Let the real Cape Flats tell its storied story
When disability activists Michael Masuta and William Roland first proclaimed “nothing about us without us” in the 1990s, something moved in our understanding of social justice solutions.
Making sure that the people most affected by the problems we try and solve are central to crafting the solutions we seek remains utterly important. There are ways in which we tell our own stories, with nuance and sensitivity, that should never be underestimated, and the desire to write people’s lives from the outside has always been dangerous since white men started doing it.
Recent stories, specifically a tortoisemedia.com article titled "Cape Fear", about the Cape Flats, seem to continuously focus on one aspect of life in these communities.
Without looking at the other experiences and stories that in truth – are just as, if not more, important as the decay caused by gun violence, alcoholism and drug addiction, what do we achieve?
What can we, as a community, expect from people who are so far removed from the community yet sit and dissect it through a gaze in order to sell a story? For those of us, born and raised on the Cape Flats, who are reliant on the public transport, local healthcare facilities and local schools – we see ourselves through a completely different lens.
As people from these very communities we are often berated, silenced and erased when we attempt to tell our stories. We are often demonised and viewed through prejudiced eyes by our ‘saviours’ because we supposedly do not understand the context of their writing when they refer to our homes as ‘downtrodden’. The assumption that we lack basic comprehension is both pathetic and laughable.
The Cape Flats as a community does not exist in a vacuum and bringing attention to the gory realities in a sensationalised manner – without objectively considering the community as a whole is ignorant and gravely dangerous. More so, when considering that we have had our entire histories erased and rewritten in falsehood before.
We are not only danger, gunshots and drugs. We are soccer teams run by the community, prayer circles by the moms, walking school-bus creators, baking lactation biscuits for the neighbour. We are mass study groups in aunty Debbie's backyard and bunny licks on a summer's day.
Our parents, despite raging violence attempted to keep our childhoods as normal as possible. These communities which get bashed due to elitism is all we know. For us there were no sweet escapes via the M5 highway back to the utopian façade of the suburbs built on the graves of our ancestors. Their ghosts still howl in our ears.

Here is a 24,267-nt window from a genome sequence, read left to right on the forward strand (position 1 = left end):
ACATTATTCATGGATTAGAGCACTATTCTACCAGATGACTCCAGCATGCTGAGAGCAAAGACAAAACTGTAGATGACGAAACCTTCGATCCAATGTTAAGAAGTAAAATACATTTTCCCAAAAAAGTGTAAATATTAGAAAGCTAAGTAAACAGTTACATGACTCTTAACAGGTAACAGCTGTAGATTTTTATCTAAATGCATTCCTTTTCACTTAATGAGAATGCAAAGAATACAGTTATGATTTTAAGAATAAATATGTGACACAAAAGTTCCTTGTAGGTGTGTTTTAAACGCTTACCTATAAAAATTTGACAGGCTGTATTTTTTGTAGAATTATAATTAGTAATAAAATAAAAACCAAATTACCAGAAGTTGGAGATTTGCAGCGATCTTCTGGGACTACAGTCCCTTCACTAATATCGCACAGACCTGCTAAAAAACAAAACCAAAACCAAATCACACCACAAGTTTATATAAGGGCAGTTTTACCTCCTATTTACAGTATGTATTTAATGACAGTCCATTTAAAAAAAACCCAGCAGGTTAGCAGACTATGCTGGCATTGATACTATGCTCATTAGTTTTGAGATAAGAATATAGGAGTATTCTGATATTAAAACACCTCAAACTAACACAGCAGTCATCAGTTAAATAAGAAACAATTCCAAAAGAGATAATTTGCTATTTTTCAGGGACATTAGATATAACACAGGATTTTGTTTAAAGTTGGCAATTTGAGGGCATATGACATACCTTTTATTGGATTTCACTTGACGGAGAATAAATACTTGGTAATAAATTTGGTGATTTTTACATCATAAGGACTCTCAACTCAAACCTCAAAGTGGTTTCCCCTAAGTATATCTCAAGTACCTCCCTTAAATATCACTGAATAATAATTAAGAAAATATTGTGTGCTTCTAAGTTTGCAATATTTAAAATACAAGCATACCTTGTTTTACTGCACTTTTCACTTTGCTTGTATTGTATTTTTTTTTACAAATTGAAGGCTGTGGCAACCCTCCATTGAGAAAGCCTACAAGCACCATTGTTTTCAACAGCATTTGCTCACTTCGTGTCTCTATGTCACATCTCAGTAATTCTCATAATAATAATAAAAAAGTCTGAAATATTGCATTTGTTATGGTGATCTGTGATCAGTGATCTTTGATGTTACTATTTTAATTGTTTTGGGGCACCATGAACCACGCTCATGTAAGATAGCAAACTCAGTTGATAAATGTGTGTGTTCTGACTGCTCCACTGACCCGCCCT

The Cape Flats is also paradise for us – where we all grew up in a mix of traditions, and religions. Where our parents let us attend Madrasah (Muslim school) and attend the Easter service at the local church. Where, for many, growing up with queer people and speaking Gayle – a language created by Coloured queer people in order to communicate safely – was not considered to be out of the ordinary.
Making sure that the people most affected by the problems we try and solve are central to crafting the solutions we seek remains utterly important
The streets of Hanover Park – is where we would sing songs together on New Year’s Eve because we could. We are more united and connected than those who gaze at us through privileged eyes lusting for poverty porn make it seem.
There are many social ills on the Cape Flats, but even more greatness that deserves to be told.
Reducing the challenges on the Cape Flats to social ills obscures the enormous socio-economic issues produced by greater systemic oppression that continues to plague townships, even in post-Apartheid South Africa.
There is so much more to be said, and those of us from Mitchells Plain, Langa, Khayelitsha and Manenberg should be allowed the opportunity at the microphone stand before anyone else dares to comment on the little they know.
As writers and journalists, our choices to write about certain things and not others are never neutral and the power to construct perceptions impacts on the humanity of the people we write about. We are compelled not to repeat history.